Paris, date circa 1800
Height 60 cm, width 41 cm, depth 10 cm.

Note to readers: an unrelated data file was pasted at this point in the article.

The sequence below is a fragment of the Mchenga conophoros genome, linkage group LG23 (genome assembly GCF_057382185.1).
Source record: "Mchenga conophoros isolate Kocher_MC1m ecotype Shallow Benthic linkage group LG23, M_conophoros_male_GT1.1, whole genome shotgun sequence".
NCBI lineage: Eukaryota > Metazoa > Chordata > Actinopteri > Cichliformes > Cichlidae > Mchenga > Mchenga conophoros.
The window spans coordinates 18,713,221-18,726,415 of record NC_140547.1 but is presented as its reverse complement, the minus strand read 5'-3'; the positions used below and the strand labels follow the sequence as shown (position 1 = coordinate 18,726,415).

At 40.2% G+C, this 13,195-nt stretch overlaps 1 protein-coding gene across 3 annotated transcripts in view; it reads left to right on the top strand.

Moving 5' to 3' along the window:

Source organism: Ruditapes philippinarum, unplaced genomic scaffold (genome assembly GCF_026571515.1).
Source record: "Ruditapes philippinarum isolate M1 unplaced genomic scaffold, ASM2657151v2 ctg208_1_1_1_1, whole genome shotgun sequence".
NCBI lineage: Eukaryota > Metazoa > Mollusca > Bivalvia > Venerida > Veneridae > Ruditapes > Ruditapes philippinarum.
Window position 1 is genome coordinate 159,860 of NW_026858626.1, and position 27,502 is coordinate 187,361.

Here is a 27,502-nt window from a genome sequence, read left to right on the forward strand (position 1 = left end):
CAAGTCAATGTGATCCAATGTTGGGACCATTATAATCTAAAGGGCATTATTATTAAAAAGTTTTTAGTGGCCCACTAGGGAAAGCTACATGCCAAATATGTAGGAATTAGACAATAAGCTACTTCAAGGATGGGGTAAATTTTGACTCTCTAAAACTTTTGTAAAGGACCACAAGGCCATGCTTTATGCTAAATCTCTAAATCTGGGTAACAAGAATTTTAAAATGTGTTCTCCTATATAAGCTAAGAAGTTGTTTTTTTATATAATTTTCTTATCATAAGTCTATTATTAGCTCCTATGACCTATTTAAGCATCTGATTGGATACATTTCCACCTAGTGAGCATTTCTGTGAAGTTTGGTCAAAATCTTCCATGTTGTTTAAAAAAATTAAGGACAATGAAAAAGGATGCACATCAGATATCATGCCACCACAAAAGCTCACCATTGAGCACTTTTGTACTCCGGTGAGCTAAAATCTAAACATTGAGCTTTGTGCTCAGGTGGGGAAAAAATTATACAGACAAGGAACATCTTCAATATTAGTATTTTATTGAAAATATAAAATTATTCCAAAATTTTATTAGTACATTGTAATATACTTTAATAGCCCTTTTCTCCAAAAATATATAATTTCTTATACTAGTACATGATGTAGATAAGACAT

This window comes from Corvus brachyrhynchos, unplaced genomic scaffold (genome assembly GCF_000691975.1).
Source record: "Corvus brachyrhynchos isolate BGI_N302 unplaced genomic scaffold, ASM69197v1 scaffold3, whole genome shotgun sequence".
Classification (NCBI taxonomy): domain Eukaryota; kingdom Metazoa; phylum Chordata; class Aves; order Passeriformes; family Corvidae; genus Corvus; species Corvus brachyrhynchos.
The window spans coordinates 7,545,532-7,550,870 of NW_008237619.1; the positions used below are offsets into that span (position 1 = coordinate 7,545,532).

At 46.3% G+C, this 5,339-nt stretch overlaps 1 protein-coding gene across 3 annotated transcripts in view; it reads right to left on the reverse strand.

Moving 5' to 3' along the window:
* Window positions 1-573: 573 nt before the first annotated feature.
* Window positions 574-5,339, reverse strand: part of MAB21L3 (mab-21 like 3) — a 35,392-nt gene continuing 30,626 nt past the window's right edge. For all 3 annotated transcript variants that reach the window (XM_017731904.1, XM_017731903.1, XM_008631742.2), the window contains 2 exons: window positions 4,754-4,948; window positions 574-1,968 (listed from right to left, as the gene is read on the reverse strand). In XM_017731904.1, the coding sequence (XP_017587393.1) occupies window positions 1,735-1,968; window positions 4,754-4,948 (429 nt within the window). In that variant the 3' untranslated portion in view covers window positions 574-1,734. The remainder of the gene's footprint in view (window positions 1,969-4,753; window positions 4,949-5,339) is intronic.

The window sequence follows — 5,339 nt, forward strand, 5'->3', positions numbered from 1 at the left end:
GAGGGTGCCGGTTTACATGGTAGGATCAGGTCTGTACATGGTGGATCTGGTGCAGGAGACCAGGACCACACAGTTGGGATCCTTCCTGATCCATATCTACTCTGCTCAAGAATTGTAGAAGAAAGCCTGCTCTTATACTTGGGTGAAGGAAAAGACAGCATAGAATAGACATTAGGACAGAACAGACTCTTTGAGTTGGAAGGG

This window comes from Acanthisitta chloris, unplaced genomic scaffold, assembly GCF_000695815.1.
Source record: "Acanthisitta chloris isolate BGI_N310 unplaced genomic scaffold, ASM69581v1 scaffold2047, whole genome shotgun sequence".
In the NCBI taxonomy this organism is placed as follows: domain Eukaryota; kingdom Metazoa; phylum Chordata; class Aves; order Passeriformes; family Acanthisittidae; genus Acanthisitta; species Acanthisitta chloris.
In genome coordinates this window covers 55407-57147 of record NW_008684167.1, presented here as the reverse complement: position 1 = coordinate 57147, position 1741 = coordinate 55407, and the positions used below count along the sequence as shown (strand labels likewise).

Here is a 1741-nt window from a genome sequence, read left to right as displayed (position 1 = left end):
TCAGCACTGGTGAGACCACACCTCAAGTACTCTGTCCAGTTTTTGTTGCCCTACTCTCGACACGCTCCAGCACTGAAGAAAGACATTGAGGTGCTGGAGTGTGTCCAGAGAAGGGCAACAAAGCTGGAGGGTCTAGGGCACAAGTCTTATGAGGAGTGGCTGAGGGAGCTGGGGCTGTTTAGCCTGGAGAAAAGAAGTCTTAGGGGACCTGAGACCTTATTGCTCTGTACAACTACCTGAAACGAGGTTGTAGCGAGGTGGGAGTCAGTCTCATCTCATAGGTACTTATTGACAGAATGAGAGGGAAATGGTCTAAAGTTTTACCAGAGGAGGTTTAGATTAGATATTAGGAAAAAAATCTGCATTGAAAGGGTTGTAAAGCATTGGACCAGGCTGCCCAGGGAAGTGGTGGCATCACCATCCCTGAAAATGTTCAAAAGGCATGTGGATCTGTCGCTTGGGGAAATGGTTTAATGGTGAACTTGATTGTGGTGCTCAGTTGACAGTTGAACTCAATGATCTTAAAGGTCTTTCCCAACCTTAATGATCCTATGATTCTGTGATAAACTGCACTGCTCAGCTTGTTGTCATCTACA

This magnificent clock and its companion l’Amèrique reflects the late eighteenth century interest in le bon sauvage, as first aired by Jean-Jacques Rousseau, whose ‘Discourse on the Origin of Inequality’, 1754 proposed that beauty and innocence of nature was extended from plants and trees. In 1767 the French explorer Bougainville arrived in Tahiti followed by Captain Cook in 1769. After hearing of the happy and harmonious life of the South Sea islanders, many of the leading figures from London and Parisian began to question their own corrupt European society in relation to the innocence of the native islanders. In due course the notion of le bon sauvage was to inspire some of the greatest literary works of the period such as Paul et Virginie (1787) by Bernardin de Saint-Pierre and Atala (1801) by Vicomte de Chateaubriand, which like Daniel Defoe’s Robinson Crusoe (1719) or Jonathan Swift’s Gulliver’s Travels (1724) encapsulated Europe’s fascination with the exotic. In addition to literature the concept of the le bon sauvage inspired both the fine and decorative arts and in particular gave rise to a number of innovative clock cases au Nègre (with African figures) such as this or aux Indiens (with Native American figures).